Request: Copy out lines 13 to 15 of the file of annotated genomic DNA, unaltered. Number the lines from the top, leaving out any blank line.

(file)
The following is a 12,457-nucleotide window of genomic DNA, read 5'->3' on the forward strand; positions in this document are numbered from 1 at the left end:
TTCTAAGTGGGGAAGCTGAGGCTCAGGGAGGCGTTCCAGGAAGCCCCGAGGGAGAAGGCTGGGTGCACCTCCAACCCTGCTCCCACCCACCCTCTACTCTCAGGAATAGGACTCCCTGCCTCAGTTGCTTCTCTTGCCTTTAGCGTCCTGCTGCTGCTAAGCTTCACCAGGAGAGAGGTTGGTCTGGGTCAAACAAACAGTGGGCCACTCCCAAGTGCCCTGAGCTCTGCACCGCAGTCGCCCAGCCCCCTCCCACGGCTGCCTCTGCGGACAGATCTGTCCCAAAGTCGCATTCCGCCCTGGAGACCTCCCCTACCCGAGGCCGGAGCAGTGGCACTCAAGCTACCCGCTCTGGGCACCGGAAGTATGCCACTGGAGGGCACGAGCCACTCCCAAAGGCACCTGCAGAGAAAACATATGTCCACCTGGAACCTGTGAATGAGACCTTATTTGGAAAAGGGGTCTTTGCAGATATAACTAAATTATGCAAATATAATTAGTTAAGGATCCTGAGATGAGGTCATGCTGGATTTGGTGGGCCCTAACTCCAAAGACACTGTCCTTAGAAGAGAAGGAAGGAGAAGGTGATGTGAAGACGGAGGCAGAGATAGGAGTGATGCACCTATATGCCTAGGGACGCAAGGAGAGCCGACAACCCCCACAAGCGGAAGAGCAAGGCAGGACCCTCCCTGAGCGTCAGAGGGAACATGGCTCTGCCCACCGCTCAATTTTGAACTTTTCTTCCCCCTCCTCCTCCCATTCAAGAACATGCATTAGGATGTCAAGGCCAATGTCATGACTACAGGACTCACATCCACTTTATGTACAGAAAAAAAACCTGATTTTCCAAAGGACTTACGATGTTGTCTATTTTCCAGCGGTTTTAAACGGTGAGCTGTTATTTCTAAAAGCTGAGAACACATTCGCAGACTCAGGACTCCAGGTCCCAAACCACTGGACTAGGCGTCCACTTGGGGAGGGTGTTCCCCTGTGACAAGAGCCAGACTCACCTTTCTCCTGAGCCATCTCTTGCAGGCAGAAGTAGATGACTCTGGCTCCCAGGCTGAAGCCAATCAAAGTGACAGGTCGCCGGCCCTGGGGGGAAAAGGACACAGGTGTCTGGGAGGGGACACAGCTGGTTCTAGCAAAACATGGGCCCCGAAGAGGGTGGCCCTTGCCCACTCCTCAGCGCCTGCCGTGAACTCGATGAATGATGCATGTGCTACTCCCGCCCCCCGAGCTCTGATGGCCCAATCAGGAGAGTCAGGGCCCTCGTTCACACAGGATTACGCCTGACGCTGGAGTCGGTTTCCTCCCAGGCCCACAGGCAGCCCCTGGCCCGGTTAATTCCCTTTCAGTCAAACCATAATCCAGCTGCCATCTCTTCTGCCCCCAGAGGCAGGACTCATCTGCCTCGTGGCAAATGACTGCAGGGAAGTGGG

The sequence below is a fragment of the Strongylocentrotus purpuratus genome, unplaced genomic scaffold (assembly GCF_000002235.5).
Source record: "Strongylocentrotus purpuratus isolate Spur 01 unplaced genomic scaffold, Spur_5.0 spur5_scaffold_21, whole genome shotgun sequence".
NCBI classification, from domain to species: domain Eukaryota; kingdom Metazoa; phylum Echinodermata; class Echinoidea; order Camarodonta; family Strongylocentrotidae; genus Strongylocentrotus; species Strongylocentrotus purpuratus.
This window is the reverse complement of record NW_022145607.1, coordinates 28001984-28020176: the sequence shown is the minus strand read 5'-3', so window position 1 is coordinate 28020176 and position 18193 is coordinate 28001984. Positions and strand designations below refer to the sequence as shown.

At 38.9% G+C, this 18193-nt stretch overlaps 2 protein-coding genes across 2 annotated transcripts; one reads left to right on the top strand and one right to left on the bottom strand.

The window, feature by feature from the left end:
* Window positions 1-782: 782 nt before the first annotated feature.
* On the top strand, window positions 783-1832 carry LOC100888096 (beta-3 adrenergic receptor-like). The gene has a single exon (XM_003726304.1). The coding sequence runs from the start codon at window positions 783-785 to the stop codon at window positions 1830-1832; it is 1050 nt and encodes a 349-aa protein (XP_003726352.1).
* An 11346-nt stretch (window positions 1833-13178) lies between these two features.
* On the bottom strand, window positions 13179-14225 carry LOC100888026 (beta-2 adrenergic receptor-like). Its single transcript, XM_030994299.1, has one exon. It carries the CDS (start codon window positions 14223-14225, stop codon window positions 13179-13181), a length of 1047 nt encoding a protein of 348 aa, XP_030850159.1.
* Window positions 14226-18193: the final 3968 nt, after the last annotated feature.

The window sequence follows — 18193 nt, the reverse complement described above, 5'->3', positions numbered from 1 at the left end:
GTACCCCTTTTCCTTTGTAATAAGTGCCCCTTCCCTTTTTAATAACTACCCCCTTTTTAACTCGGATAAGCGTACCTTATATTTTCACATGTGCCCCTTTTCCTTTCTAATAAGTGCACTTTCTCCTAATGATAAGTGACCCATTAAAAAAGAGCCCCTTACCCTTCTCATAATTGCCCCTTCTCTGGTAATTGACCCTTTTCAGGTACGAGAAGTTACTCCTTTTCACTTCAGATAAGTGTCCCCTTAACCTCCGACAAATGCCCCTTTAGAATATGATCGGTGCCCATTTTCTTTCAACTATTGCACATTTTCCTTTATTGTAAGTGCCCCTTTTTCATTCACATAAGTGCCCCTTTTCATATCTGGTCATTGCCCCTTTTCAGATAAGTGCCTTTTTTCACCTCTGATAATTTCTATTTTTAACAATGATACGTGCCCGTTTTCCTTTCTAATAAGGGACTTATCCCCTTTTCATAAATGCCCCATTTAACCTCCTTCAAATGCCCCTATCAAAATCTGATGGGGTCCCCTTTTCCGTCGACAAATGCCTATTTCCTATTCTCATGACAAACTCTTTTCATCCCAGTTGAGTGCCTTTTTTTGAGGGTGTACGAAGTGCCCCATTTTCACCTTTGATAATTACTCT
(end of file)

* Window positions 14226-18193: the final 3968 nt, after the last annotated feature.

The window sequence follows — 18193 nt, the reverse complement described above, 5'->3', positions numbered from 1 at the left end:
GTACCCCTTTTCCTTTGTAATAAGTGCCCCTTCCCTTTTTAATAACTACCCCCTTTTTAACTCGGATAAGCGTACCTTATATTTTCACATGTGCCCCTTTTCCTTTCTAATAAGTGCACTTTCTCCTAATGATAAGTGACCCATTAAAAAAGAGCCCCTTACCCTTCTCATAATTGCCCCTTCTCTGGTAATTGACCCTTTTCAGGTACGAGAAGTTACTCCTTTTCACTTCAGATAAGTGTCCCCTTAACCTCCGACAAATGCCCCTTTAGAATATGATCGGTGCCCATTTTCTTTCAACTATTGCACATTTTCCTTTATTGTAAGTGCCCCTTTTTCATTCACATAAGTGCCCCTTTTCATATCTGGTCATTGCCCCTTTTCAGATAAGTGCCTTTTTTCACCTCTGATAATTTCTATTTTTAACAATGATACGTGCCCGTTTTCCTTTCTAATAAGGGACTTATCCCCTTTTCATAAATGCCCCATTTAACCTCCTTCAAATGCCCCTATCAAAATCTGATGGGGTCCCCTTTTCCGTCGACAAATGCCTATTTCCTATTCTCATGACAAACTCTTTTCATCCCAGTTGAGTGCCTTTTTTTGAGGGTGTACGAAGTGCCCCATTTTCACCTTTGATAATTACTCT